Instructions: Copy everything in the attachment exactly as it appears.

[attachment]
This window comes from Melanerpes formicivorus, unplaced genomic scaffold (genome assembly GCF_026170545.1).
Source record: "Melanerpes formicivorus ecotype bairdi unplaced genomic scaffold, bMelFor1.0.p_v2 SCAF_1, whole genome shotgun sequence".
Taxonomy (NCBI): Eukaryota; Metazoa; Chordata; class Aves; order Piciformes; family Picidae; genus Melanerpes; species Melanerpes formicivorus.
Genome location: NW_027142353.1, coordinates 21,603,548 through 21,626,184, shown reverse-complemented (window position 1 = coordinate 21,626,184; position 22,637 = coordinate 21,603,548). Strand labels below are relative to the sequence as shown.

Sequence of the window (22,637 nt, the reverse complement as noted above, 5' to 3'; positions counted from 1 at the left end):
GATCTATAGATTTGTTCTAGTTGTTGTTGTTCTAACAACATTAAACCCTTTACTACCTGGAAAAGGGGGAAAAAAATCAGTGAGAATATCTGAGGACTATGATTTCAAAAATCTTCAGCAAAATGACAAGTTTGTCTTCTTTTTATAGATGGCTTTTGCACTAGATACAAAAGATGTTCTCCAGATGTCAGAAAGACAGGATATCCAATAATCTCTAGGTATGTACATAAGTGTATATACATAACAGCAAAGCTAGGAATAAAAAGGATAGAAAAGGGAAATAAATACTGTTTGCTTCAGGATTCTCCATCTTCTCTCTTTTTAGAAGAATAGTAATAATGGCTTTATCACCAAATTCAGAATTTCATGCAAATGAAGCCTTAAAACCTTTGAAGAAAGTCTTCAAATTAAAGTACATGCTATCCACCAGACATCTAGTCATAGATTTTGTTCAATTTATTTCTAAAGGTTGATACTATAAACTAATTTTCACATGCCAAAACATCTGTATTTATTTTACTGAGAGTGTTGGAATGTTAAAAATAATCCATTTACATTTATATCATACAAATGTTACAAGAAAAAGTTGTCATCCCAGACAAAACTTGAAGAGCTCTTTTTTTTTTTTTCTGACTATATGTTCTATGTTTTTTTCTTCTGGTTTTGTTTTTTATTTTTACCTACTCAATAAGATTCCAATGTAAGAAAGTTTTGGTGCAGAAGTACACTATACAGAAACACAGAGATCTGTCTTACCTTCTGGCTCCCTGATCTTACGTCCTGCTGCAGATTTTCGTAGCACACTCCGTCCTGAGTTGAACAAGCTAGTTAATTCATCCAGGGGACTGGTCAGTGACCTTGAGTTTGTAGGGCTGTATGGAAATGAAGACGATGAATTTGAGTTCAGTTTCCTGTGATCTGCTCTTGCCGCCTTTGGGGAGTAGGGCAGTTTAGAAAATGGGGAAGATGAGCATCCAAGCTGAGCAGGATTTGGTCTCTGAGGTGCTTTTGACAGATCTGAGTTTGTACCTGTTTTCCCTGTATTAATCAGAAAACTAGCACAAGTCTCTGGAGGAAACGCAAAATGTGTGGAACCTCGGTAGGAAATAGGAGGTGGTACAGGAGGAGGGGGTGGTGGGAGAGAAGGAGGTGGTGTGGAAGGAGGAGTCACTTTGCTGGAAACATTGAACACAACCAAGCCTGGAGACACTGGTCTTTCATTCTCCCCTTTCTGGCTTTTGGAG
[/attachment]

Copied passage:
This window comes from Melanerpes formicivorus, unplaced genomic scaffold (genome assembly GCF_026170545.1).
Source record: "Melanerpes formicivorus ecotype bairdi unplaced genomic scaffold, bMelFor1.0.p_v2 SCAF_1, whole genome shotgun sequence".
Taxonomy (NCBI): Eukaryota; Metazoa; Chordata; class Aves; order Piciformes; family Picidae; genus Melanerpes; species Melanerpes formicivorus.
Genome location: NW_027142353.1, coordinates 21,603,548 through 21,626,184, shown reverse-complemented (window position 1 = coordinate 21,626,184; position 22,637 = coordinate 21,603,548). Strand labels below are relative to the sequence as shown.

Sequence of the window (22,637 nt, the reverse complement as noted above, 5' to 3'; positions counted from 1 at the left end):
GATCTATAGATTTGTTCTAGTTGTTGTTGTTCTAACAACATTAAACCCTTTACTACCTGGAAAAGGGGGAAAAAAATCAGTGAGAATATCTGAGGACTATGATTTCAAAAATCTTCAGCAAAATGACAAGTTTGTCTTCTTTTTATAGATGGCTTTTGCACTAGATACAAAAGATGTTCTCCAGATGTCAGAAAGACAGGATATCCAATAATCTCTAGGTATGTACATAAGTGTATATACATAACAGCAAAGCTAGGAATAAAAAGGATAGAAAAGGGAAATAAATACTGTTTGCTTCAGGATTCTCCATCTTCTCTCTTTTTAGAAGAATAGTAATAATGGCTTTATCACCAAATTCAGAATTTCATGCAAATGAAGCCTTAAAACCTTTGAAGAAAGTCTTCAAATTAAAGTACATGCTATCCACCAGACATCTAGTCATAGATTTTGTTCAATTTATTTCTAAAGGTTGATACTATAAACTAATTTTCACATGCCAAAACATCTGTATTTATTTTACTGAGAGTGTTGGAATGTTAAAAATAATCCATTTACATTTATATCATACAAATGTTACAAGAAAAAGTTGTCATCCCAGACAAAACTTGAAGAGCTCTTTTTTTTTTTTTCTGACTATATGTTCTATGTTTTTTTCTTCTGGTTTTGTTTTTTATTTTTACCTACTCAATAAGATTCCAATGTAAGAAAGTTTTGGTGCAGAAGTACACTATACAGAAACACAGAGATCTGTCTTACCTTCTGGCTCCCTGATCTTACGTCCTGCTGCAGATTTTCGTAGCACACTCCGTCCTGAGTTGAACAAGCTAGTTAATTCATCCAGGGGACTGGTCAGTGACCTTGAGTTTGTAGGGCTGTATGGAAATGAAGACGATGAATTTGAGTTCAGTTTCCTGTGATCTGCTCTTGCCGCCTTTGGGGAGTAGGGCAGTTTAGAAAATGGGGAAGATGAGCATCCAAGCTGAGCAGGATTTGGTCTCTGAGGTGCTTTTGACAGATCTGAGTTTGTACCTGTTTTCCCTGTATTAATCAGAAAACTAGCACAAGTCTCTGGAGGAAACGCAAAATGTGTGGAACCTCGGTAGGAAATAGGAGGTGGTACAGGAGGAGGGGGTGGTGGGAGAGAAGGAGGTGGTGTGGAAGGAGGAGTCACTTTGCTGGAAACATTGAACACAACCAAGCCTGGAGACACTGGTCTTTCATTCTCCCCTTTCTGGCTTTTGGAG